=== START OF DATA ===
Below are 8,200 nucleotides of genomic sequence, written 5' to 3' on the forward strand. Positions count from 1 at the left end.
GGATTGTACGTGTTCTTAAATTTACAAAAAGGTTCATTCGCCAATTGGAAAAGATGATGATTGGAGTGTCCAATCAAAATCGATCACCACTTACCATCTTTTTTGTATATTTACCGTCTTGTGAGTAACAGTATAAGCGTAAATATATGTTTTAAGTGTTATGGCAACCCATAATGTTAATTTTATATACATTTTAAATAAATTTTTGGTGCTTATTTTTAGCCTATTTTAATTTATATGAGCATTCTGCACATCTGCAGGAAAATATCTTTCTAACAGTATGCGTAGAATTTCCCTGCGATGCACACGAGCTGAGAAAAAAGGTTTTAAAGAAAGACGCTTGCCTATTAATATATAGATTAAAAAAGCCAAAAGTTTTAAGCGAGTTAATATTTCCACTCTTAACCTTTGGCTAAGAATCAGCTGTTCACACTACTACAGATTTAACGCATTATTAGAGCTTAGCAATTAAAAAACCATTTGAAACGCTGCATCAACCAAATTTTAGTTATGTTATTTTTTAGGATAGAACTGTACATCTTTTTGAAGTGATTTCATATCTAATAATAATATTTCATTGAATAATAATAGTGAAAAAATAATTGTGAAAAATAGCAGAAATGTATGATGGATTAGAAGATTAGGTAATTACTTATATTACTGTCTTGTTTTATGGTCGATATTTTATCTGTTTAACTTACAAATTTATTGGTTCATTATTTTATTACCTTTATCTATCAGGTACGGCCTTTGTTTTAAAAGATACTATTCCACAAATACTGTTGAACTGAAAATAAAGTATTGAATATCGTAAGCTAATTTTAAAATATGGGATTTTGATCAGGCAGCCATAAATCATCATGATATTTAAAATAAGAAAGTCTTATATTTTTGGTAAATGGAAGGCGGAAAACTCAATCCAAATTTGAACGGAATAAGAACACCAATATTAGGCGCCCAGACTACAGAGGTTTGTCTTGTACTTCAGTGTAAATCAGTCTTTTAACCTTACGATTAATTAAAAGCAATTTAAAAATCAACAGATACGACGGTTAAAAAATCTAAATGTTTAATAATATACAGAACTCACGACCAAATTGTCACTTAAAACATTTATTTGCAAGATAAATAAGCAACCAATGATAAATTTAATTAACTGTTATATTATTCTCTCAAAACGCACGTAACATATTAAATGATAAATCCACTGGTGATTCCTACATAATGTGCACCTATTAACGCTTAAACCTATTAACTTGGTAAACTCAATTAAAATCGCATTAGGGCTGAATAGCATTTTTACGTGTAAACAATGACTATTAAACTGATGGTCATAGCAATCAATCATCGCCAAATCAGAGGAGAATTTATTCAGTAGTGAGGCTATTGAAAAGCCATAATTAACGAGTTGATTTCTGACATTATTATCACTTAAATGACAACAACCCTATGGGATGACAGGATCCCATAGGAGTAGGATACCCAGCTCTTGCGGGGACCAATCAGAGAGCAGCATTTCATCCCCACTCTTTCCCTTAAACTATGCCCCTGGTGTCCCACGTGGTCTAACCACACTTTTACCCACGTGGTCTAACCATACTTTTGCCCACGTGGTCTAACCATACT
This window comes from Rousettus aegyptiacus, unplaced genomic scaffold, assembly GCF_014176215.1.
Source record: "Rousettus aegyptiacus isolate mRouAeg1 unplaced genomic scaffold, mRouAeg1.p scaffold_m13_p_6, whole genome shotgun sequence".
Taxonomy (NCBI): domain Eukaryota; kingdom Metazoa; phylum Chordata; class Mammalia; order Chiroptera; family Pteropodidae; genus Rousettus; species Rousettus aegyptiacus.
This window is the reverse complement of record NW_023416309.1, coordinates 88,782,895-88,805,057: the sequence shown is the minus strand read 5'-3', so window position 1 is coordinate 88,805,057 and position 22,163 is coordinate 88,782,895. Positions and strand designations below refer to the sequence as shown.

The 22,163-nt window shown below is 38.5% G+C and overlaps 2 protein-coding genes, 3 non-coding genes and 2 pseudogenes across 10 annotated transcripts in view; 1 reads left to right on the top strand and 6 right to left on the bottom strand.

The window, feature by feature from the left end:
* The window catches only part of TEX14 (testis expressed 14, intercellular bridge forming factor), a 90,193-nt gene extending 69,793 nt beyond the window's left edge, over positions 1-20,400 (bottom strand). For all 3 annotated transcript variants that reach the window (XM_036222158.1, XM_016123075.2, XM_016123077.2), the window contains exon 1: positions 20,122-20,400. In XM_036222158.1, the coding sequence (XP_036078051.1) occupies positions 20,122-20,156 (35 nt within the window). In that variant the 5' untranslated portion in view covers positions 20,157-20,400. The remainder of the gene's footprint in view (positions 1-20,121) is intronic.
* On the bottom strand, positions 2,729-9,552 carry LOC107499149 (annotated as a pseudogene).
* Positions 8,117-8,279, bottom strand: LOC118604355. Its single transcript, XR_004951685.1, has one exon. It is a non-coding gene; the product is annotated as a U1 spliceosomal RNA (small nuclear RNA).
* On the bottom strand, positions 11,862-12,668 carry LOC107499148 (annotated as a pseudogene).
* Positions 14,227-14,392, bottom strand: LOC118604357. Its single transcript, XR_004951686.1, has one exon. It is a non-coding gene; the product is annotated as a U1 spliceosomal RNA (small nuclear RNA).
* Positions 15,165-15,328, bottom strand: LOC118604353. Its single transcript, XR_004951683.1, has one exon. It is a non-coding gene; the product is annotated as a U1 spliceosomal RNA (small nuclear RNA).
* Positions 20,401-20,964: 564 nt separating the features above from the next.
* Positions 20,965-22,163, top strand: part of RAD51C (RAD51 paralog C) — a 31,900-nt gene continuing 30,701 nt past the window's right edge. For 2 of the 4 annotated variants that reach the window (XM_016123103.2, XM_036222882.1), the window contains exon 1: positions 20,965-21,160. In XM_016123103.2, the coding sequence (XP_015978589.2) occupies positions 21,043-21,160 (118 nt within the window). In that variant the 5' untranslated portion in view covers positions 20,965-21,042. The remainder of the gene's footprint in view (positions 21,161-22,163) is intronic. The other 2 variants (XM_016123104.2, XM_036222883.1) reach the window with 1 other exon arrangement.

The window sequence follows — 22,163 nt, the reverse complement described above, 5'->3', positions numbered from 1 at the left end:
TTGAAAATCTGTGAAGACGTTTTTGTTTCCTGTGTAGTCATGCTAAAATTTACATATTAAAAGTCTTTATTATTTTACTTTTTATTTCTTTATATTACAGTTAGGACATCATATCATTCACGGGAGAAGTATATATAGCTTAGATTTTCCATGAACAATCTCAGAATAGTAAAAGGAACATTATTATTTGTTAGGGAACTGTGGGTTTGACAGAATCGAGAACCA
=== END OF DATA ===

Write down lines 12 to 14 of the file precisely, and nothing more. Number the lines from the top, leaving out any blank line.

* On the bottom strand, positions 11,862-12,668 carry LOC107499148 (annotated as a pseudogene).
* Positions 14,227-14,392, bottom strand: LOC118604357. Its single transcript, XR_004951686.1, has one exon. It is a non-coding gene; the product is annotated as a U1 spliceosomal RNA (small nuclear RNA).
* Positions 15,165-15,328, bottom strand: LOC118604353. Its single transcript, XR_004951683.1, has one exon. It is a non-coding gene; the product is annotated as a U1 spliceosomal RNA (small nuclear RNA).